These scissors are really affordable too. You can get 2 pair for less than $10.00! They are very handy to have on the barn too. The larger holes for your fingers will accommodate hands, even if you are wearing gloves.
I recently bought this headlamp, and it’s awesome. And having the ability to recharge the battery is perfect. You simply plug it in with a USB port, and you can recharge the battery, keeping it full and ready to be used in case you need it. And I have found many times that having a head lamp is so important.
If an emergency comes up, it’s nice to be able to have two hands, and still have light. And this is helpful even if your emergency doesn’t happen in the middle of the night. If you are looking at a gaping laceration, or a healing wound, it’s important to be able to really ‘see’ everything. And adding the light from a head lamp really helps. This is why I feel having a head lamp is essential for everyone’s first aid kit.
It seems that one of the most common injuries that horses have happen on their legs. When that does happen, being able to wrap said leg, well, it makes things a lot easier.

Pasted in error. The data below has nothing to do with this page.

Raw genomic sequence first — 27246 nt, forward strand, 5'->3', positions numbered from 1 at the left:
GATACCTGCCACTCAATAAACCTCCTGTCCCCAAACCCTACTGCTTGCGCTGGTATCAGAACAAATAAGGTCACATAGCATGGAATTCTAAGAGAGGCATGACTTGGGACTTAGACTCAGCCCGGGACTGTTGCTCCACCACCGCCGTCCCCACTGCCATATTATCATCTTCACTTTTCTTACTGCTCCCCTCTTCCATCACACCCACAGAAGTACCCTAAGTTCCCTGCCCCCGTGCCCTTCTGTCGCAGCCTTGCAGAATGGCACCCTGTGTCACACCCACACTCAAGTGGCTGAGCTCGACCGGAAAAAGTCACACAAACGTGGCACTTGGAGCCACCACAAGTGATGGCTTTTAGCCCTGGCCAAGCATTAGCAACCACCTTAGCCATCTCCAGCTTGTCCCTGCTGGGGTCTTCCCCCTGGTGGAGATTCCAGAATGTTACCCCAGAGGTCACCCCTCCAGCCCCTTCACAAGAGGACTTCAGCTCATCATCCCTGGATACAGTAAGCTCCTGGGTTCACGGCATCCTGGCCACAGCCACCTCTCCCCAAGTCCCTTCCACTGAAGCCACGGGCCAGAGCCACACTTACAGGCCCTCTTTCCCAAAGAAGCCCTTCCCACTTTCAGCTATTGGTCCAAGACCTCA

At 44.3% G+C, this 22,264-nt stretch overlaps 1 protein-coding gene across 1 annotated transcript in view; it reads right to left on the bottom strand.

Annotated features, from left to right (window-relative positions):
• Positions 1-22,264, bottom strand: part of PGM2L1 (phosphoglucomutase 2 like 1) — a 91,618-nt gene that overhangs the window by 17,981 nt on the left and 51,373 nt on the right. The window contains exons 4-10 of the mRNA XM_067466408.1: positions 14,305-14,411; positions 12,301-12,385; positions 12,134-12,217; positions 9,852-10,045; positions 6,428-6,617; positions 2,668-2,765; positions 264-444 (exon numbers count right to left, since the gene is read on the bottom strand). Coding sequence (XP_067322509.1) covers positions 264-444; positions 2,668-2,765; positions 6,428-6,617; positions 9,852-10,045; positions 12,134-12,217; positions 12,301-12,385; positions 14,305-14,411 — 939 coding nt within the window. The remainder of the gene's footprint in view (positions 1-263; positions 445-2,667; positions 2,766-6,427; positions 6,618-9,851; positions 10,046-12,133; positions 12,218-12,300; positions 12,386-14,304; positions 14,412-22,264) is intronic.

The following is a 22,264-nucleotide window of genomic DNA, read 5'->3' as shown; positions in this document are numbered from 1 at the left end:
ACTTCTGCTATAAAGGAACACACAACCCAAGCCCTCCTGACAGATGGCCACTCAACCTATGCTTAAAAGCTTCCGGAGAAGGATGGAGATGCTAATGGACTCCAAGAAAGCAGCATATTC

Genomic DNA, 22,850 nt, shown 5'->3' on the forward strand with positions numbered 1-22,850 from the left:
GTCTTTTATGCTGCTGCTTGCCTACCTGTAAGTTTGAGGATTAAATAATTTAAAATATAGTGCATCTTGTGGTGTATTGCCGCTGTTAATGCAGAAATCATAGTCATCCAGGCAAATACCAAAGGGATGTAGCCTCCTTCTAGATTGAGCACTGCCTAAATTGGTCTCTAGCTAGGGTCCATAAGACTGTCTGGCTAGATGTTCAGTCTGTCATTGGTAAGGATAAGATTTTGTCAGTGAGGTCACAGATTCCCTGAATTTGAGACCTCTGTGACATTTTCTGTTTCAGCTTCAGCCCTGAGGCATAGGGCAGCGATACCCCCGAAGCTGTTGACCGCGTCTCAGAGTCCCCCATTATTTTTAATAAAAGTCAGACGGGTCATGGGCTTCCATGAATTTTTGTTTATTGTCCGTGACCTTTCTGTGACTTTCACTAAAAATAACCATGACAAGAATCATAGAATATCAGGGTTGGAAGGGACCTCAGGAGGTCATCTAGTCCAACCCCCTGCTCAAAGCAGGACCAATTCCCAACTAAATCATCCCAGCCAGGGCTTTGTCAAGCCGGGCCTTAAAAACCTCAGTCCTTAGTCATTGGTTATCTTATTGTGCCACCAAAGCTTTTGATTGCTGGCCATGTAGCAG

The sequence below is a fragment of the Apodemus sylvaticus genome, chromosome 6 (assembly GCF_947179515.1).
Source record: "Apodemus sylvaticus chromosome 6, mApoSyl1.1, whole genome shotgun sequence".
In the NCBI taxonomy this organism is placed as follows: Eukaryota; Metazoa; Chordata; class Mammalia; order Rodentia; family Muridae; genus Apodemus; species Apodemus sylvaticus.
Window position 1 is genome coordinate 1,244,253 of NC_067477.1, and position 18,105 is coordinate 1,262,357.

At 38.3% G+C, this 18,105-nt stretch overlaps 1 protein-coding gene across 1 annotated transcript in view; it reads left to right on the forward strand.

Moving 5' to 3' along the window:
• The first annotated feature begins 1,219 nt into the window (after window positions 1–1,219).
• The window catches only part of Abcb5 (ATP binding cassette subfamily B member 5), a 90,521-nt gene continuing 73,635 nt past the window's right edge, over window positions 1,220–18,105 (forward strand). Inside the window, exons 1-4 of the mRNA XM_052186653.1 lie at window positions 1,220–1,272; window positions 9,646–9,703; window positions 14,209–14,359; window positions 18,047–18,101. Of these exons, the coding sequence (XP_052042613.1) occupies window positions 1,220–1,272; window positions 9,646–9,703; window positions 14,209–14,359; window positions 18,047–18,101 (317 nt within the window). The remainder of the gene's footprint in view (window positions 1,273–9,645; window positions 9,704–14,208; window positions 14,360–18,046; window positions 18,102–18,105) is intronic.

Having a roll of cotton (or two) is good to have in the barn, just in case. And if you have a large first aid station (like I do) you can keep this large roll of material close by, in case you need it.
Gloves are definitely a necessity in the barn. For emergencies, as well as general cleaning. It’s very nice to have a box or two in your first aid kit. I prefer to have large sized gloves. Yes, they are a little baggie on me, but I can still get the job done. And if my husband needs a pair, or anyone with large hands for that matter, my gloves will fit them.
Typically you can find a box of 100, or 250 for around $15.00 a box. But with supply and demand rules, right now a box of 100 will cost you around $28.00. Yep, thanks to Covid, even gloves are more expensive. But these are something that are too important to have. So spend the extra $10.00 and buy a box of gloves.
For most people, a box will last a really long time. And when you are faced with daily dressing changes, you will be very happy to have them around.
Woven 4 x 4 Gauze (Clean not Sterile)
4 x 4 gauze is definitely a staple of my first aid kit. But not all 4 x 4 gauze is created equally.
Personally, I prefer the woven type of 4 x 4 gauze. And getting 2 large packages for less than $15.00? Well, that is a good deal! Why do I prefer woven gauze you might ask? Well, absorbency is the biggest reason. And the second reason is breathability.